"I do hope everything is all right, miss."
Distracted, Samantha glanced at the clerk and nodded. Dodging the crowd, she rushed up to her room as fast as she could. Had Justine called to apologize again for seeing no other choice but to tell her the truth--even if it meant ruining a perfectly lovely trip? Samantha had thought of little else except the single sentence that had deadlocked her in the days since: "He'll be released on September 30th, followed by a year of extended supervision..."
She couldn't fathom that Ryder had served only three years. Three years! In three years, I haven't even begun to heal from what he did to me. And he's done being punished, other than a year of "extended supervision"--whatever that means.
Samantha took a deep breath to quell the sensation of suffocation rising inside her. The tightness of her chest resembled an evil force growing in proportion to her dread. Now it was gathering all the air in her lungs and transforming it into an ominous, black cloud.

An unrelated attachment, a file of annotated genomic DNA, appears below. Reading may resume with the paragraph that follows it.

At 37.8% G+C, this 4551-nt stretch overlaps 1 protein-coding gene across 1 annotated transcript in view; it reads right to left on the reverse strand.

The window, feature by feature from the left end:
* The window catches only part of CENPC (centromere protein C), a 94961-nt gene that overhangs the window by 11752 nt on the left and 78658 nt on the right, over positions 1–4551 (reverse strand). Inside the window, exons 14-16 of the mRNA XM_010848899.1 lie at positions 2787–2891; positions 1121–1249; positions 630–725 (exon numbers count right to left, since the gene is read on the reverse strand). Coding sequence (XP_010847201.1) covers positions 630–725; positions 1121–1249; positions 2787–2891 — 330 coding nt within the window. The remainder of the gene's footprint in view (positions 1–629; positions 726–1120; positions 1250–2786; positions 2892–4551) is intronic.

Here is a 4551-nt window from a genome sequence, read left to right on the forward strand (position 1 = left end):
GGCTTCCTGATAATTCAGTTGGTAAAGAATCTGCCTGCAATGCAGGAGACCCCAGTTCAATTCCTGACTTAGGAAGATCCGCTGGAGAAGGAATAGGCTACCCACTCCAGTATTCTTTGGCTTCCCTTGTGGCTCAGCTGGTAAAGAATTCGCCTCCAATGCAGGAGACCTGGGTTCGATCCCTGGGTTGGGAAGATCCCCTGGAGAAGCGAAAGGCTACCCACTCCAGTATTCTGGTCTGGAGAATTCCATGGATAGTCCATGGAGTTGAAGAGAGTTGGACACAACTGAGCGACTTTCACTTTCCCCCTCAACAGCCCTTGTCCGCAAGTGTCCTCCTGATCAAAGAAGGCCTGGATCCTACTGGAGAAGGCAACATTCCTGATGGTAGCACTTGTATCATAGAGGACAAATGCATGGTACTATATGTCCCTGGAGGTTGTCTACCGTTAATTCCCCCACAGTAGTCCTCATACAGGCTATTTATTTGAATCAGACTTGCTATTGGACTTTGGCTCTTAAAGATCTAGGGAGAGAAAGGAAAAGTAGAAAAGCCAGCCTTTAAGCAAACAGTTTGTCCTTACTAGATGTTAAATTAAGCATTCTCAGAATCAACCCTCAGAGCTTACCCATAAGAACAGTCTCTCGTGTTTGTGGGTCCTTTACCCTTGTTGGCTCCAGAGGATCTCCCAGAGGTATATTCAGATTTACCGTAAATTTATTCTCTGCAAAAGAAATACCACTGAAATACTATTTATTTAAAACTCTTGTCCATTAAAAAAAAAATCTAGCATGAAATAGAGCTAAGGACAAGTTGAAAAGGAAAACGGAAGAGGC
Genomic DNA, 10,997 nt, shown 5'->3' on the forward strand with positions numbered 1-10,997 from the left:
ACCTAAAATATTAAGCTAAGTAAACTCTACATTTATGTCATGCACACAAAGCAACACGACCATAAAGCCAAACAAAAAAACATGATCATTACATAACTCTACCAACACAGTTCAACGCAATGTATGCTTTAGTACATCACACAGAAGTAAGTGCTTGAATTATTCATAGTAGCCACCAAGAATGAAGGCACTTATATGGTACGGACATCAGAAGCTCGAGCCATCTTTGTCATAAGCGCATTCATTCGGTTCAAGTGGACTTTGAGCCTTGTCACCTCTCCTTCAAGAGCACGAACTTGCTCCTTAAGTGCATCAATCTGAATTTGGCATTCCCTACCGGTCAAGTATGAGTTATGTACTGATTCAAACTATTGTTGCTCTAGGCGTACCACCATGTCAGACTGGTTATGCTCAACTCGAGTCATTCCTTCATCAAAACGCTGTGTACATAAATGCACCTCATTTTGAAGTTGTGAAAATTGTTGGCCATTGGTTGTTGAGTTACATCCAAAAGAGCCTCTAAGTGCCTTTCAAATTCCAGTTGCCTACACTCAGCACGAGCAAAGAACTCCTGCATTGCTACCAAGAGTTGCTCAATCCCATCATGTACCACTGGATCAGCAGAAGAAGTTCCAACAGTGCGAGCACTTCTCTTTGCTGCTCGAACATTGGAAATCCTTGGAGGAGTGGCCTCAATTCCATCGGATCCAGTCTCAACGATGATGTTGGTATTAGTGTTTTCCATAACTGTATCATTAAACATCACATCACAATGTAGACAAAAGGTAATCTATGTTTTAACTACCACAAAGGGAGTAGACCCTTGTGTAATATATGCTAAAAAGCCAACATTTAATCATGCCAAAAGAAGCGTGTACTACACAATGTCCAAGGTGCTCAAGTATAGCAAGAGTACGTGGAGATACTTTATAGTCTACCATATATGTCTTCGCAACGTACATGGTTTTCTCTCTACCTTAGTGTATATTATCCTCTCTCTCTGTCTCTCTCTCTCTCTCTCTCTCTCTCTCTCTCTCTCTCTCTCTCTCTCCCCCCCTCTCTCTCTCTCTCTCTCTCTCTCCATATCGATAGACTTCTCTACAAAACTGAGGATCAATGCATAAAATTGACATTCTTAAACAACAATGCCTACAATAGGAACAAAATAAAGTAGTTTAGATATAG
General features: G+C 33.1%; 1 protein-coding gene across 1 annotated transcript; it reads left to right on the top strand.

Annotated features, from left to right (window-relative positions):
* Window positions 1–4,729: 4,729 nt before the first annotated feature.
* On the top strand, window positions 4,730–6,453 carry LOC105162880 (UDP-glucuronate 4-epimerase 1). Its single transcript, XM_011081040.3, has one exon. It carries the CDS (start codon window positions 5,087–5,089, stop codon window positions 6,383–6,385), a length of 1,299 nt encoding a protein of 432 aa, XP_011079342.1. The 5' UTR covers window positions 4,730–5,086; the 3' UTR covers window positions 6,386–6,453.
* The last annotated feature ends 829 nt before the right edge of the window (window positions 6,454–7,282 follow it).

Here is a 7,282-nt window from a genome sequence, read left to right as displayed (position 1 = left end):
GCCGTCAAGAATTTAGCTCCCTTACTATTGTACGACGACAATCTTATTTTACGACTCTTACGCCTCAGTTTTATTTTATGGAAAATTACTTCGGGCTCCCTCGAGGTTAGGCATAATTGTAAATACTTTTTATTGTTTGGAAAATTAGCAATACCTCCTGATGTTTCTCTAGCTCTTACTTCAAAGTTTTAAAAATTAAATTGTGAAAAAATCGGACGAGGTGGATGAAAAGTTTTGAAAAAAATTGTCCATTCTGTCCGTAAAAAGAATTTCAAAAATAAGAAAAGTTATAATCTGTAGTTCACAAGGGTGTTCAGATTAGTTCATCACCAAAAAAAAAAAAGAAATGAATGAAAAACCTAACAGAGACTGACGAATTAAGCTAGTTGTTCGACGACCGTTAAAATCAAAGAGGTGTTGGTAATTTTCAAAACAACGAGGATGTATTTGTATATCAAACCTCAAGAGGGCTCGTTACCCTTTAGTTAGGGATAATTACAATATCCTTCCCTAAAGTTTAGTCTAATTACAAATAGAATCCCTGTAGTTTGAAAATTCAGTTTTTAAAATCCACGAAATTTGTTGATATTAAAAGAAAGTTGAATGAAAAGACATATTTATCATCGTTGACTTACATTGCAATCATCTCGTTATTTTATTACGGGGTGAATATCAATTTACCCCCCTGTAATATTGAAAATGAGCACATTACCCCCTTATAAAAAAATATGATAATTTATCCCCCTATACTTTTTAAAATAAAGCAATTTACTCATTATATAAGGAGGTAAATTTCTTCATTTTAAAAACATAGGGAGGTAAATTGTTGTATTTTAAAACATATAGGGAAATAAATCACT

After drawing another breath and letting it out slowly, she murmured to herself, "I'll be home in two days. I can call Justine then and ask her all the details I wish I didn't have to know. Right now I'm four thousand miles away and it must be nine or ten at night in Wisconsin anyway."
Why had Justine called a second time? And why in the world did she feel she had to tell me this before I left for Ireland? As if I had any chance of enjoying the trip anyway. I'm too much of a homebody not to have started wishing my flight would return me to my home the day I arrived. Why, Justine, why? As a lawyer--though only part-time since the birth of her son a few years ago--Justine was too logical to drop a ticking bomb in someone's lap without good reason. She certainly had to realize her announcement would upset Samantha for longer than a few hours.
Shaking slightly, Samantha tossed the messenger bag she'd brought with her for the tour today on her bed and grabbed the phone. Unfortunately, she realized that she didn't have the slightest clue how to make an international call. When she phoned down to the desk to explain her trouble, the clerk calmed her with the words, "Allow me to place the call for you. I'll forward it to your room shortly."